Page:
I think yes it is something I pay attention to. I pride myself in being a global citizen. I enjoy knowing what’s happening around me as I do not think its healthy to live in an isolated bubble, as you don’t grow as much if you do. That by the way does not mean I subscribe to all the trends out there, it simply means that I am aware
of them.

What are your thoughts on girls, women and the notion of marriage?


As a Christian, I fully support the notion of marriage as this is something my religion has taught me, but even outside of Christianity I believe its a beautiful thing to have a life partner. This life is not an easy one, and having someone with you through all the difficult and pleasan
t motions is lovely, and it is the type of bond that would be difficult to find elsewhere. I really do believe that modern day marriages can last. Having said that, it isn’t easy… relationships are hard work.

The men you see around you today, do you feel they are doing enough to inspire you to be a better person? 


Yes, they do. I purposefully surround myself and stay in contact with people, in this case men, that I can learn from as I feel that this is what friendships and relationships should be about. Seeing the men in my life chase their dreams inspires me to do the same
.

Do you think the Asaman campaign will achieve the desired effect of inspiring men both old and young now that you have taken part and know what it is about?


Yes I do. Mainly because this type of discourse on masculinity and manhood is one that does not happ
en enough, and many men, young and old, rely on gender stereotypes for guidance on their manhood. Many men will read these stories, and have the courage to narrate their own.

What is the one perception people have of you that you are uncomfortable with?


One perception that I’m uncomfortable with would be some people thinking that I am quite arrogant. Think the reason for this misperception is that I generally am shy and introverted in nature, and because of this I tend to keep to myself, this behaviour then gets misinterpreted. Oh well 🙂

I had an interesting conversation with Tshepo that inspired my last question. Perceptions. A lot of ideas and behaviours are influenced by perceptions. Unfortunately, one’s perception may not always be true or even come close to the reality of what or whom they are observing. I now hope that Asaman helps break down this system of perception and allows men and woman to engage openly and honestly thus truly learning from each other.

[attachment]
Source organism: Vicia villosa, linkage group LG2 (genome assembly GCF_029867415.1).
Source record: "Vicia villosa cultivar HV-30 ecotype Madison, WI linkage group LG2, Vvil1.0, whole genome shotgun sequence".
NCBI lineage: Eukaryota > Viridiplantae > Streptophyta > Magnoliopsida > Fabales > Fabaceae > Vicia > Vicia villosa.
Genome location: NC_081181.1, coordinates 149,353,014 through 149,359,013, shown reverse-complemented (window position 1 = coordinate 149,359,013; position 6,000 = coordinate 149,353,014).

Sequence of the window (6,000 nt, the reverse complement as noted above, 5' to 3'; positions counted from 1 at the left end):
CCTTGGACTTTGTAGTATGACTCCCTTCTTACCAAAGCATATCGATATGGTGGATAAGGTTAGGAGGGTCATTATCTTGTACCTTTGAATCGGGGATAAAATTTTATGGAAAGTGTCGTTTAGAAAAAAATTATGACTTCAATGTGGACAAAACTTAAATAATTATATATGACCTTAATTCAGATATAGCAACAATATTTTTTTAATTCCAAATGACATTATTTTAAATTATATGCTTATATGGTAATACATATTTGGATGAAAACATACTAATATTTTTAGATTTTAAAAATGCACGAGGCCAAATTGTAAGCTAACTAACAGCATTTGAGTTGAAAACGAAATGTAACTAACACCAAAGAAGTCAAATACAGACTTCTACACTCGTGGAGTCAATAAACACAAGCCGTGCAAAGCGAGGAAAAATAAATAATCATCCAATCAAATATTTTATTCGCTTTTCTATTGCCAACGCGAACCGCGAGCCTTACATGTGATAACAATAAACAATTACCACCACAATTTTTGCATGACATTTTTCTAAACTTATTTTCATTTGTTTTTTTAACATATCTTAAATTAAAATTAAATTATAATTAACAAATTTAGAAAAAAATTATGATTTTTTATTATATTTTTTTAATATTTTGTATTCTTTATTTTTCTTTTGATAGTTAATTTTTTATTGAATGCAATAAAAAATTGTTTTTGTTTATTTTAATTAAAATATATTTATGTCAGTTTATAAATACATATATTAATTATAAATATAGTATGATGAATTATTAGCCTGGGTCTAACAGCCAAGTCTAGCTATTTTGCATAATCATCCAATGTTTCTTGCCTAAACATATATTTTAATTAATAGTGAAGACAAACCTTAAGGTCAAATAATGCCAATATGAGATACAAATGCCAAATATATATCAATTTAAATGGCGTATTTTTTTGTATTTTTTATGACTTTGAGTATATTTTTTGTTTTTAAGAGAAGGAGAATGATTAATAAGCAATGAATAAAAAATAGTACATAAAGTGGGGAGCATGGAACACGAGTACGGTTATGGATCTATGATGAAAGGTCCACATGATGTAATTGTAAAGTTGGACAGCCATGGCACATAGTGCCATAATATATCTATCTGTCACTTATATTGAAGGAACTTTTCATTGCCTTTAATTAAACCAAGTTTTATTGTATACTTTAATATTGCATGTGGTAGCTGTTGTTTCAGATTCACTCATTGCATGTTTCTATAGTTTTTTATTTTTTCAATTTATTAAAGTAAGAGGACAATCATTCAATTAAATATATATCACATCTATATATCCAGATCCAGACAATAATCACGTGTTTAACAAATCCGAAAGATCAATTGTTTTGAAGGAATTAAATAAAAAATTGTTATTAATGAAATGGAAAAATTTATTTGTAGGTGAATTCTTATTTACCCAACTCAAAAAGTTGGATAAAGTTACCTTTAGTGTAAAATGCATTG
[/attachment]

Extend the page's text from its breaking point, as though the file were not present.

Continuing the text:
It is important to remain humble and modest. Remember though, humility isn’t thinking less of yourself, it’s simply thinking of yourself less. 

Photography by Aaron & Hur  

Chad Alexander – Asaman

31 year old musician and music director Chadwin Alexander sits down with the Asaman team and shares his story 

Could you share your definition of what a man is in a short paragraph 

A man is someone who keeps his word, at all costs…even though it hurts. Who makes it up to someone he involuntarily disappoints. Some one who takes pride in his work and always looks for solutions instead of focusing on the problems, no matter how tough they may seem. I was taught never to leave the house looking like you just woke up, so I think a man should always smell good, look good, and be courteous and polite and be gentleman like at all times. A man is someone who never gives up on a dream, despite what the world says and what society deems viable and safe, even if his family is included in that society. A man always puts the well being of someone else before himself. Contrary to popular belief, I believe a real man is one who is not ashamed or afraid to cry, not for the odd “rom com” but when its necessary to cry. A man is one who should be meek and humble enough to say “Im Sorry” when he has to, gentle enough to pay attention to the little things in life that count and strong enough to stand up for what is right in the face of adversity, and no matter what people may say or gossip about. A real man is not afraid to cry for help, on his knees in prayer.

Do you feel you were exposed to such men in your life growing up, if so kindly share who they were and their impact on your life


If there was one man that always had my attention, that man was Rocky BalBoa (Sylvester Stallone’s character in a boxing movie for those unfortunate ones who have no clue of that movie!!!?!?!?!) Jokes aside though, my grandfather was that man… IS that man!! A man who always reminds
me of how important God is, and that knowledge is power. I later deduced that knowledge is only power in the hands that understand how to turn that knowledge into Wisdom Power. My grandfather was the consummate gentleman, the benchmark of style and etiquette and one of the most Godly, God fearing men I’ve ever come across. He is definitely responsible in defining and grooming me into the man you see today.

Kindly share what you do on a professional level on a day to day basis


Before, when asked this question, I used to get befuddled at how to answer this question, but as time passed, I found that the easiest answer was to say that I am a musician, in its entirety. To simplify it, I am a professional pianist, what I do the most and what I am now, amongst many other things, is a Musical Director for a few South African artists and television shows and the occasional gospel show/concert
.

Does music integrate into your personal space as much as we see it impact you in professional spaces?